4.108 The budget for an inquiry should allow for the inquiry to have access to discrete resources and, in most cases, a secretariat established for the purpose of the inquiry. Inquiries are usually funded by an increase in appropriation inVote Internal Affairs, typically by a charge against the Budget contingency. If a different responsible department is appointed, the inquiry will be funded from the relevant Vote. The Treasury and the Department of Internal Affairs should be consulted on the budget.

4.109Realistic timeframes should be set, acknowledging that the scope of the issues may not be clear until considerably further along in the process.

4.110 Inquiries must be fiscally accountable. The Department of Internal Affairs or the responsible department, as appropriate, will establish the process for monitoring the budget and the reporting timeframe.

Other inquiries

Non-statutory ministerial inquiries

4.111 In some cases, it may be considered appropriate or desirable for a Minister to establish a non-statutory inquiry into an area for which they have portfolio responsibility. However, the ability to establish a government inquiry under the Inquiries Act means there are likely to be fewer circumstances than previously in which a non-statutory inquiry would be established.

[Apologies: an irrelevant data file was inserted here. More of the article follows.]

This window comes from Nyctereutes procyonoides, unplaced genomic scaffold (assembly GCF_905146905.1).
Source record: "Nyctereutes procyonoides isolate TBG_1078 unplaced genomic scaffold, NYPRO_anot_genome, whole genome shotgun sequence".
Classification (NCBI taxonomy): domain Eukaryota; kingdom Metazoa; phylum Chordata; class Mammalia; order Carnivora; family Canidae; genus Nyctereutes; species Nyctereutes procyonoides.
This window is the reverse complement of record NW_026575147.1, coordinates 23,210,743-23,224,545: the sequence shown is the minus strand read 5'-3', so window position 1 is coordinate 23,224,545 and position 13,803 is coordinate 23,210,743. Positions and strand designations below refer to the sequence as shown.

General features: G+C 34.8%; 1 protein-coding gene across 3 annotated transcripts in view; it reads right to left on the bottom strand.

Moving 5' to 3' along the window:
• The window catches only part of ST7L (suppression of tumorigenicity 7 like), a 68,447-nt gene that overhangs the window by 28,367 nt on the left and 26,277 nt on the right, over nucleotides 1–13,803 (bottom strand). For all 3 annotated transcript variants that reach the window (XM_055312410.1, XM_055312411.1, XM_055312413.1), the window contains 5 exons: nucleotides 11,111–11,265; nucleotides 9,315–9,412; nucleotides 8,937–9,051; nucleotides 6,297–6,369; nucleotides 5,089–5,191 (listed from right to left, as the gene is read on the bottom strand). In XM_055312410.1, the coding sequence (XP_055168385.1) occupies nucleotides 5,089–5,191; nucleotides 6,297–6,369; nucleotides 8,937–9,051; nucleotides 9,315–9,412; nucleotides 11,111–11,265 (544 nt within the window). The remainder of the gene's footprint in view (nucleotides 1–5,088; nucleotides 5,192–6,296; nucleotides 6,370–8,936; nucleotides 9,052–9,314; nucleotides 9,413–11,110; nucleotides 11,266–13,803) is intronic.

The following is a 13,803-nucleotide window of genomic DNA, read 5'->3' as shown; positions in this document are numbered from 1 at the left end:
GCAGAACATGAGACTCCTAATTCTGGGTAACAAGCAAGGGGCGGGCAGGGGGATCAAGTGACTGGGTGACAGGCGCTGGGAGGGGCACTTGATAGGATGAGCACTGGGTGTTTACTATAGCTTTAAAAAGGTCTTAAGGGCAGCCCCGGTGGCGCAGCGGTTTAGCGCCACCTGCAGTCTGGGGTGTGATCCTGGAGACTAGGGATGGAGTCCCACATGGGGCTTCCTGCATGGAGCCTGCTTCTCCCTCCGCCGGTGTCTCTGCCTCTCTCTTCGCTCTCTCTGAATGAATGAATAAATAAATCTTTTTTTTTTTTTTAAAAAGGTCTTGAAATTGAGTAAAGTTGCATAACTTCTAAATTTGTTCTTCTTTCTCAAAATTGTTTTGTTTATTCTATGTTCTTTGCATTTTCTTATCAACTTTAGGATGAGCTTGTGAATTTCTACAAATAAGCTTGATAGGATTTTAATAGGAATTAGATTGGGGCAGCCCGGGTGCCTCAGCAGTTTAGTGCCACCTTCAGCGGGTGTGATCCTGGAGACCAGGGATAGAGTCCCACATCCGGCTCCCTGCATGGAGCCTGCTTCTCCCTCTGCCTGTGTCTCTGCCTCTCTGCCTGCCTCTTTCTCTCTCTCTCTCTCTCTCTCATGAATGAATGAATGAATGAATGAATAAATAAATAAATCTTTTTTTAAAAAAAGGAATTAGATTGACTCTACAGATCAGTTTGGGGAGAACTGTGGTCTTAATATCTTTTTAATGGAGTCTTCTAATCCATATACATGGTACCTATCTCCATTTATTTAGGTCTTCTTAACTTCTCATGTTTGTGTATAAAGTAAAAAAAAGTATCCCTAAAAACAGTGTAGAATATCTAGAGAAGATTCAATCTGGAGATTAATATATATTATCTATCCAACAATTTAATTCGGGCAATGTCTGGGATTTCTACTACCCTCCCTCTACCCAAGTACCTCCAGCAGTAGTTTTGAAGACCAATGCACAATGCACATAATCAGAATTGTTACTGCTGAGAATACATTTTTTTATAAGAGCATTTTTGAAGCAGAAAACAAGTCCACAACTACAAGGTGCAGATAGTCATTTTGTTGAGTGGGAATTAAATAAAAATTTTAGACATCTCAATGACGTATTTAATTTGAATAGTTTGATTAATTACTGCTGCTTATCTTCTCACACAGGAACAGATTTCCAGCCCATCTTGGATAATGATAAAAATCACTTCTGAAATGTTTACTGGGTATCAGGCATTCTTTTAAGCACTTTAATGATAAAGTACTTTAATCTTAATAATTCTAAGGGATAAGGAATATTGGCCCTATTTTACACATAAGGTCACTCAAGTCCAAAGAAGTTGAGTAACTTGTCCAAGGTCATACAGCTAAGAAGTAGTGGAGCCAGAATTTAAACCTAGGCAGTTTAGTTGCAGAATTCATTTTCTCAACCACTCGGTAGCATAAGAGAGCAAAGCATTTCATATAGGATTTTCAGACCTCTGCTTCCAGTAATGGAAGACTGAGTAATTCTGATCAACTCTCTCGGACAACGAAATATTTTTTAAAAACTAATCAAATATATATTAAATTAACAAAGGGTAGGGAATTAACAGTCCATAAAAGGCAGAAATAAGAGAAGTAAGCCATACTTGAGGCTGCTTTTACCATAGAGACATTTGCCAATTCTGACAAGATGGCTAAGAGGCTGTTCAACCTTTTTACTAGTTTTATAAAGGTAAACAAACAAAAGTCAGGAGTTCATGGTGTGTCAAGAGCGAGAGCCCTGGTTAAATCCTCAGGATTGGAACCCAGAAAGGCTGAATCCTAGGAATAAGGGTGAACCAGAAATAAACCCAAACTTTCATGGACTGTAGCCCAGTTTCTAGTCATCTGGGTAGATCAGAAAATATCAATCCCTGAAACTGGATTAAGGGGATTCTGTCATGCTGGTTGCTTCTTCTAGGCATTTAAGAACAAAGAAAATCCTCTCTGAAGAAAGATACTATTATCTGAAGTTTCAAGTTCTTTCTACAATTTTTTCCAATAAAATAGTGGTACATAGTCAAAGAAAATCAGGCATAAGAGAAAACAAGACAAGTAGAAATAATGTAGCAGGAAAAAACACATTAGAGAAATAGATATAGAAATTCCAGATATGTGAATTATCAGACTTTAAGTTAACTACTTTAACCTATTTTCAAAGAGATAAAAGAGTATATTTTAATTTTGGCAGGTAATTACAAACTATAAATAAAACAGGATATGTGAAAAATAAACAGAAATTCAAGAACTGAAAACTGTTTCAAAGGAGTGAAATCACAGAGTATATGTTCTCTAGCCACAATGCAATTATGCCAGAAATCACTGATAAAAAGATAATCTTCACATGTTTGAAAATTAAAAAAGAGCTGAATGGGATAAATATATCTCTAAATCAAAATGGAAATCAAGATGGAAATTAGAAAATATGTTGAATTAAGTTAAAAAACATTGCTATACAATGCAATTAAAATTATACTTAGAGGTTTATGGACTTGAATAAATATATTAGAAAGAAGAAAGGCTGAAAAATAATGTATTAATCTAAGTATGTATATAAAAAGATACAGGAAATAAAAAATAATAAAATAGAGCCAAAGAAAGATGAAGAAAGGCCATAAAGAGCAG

4.112 Non-statutory inquiries have no coercive powers, and therefore rely solely on witnesses’ cooperation. They offer no immunities for those taking part, including inquirers, lawyers, and witnesses. Information relating to a non-statutory ministerial inquiry will be subject to the Official Information Act in the normal way.

4.113 In order to establish a non-statutory inquiry, the Minister should seek the Prime Minister's agreement to the matters referred to in paragraphs 4.99 – 4.110 and advise Cabinet as soon as possible of these details.

Statutory bodies with inquiry powers

4.114 A wide variety of statutory bodies have powers to inquire into events or issues. Examples include the State Services Commissioner, the Ombudsmen, the Auditor-General, the Law Commission, the Health and Disability Commissioner, and the Independent Police Conduct Authority. Some inquiries may be initiated by a statutory body; in other cases, a Minister may ask a statutory body to investigate certain issues.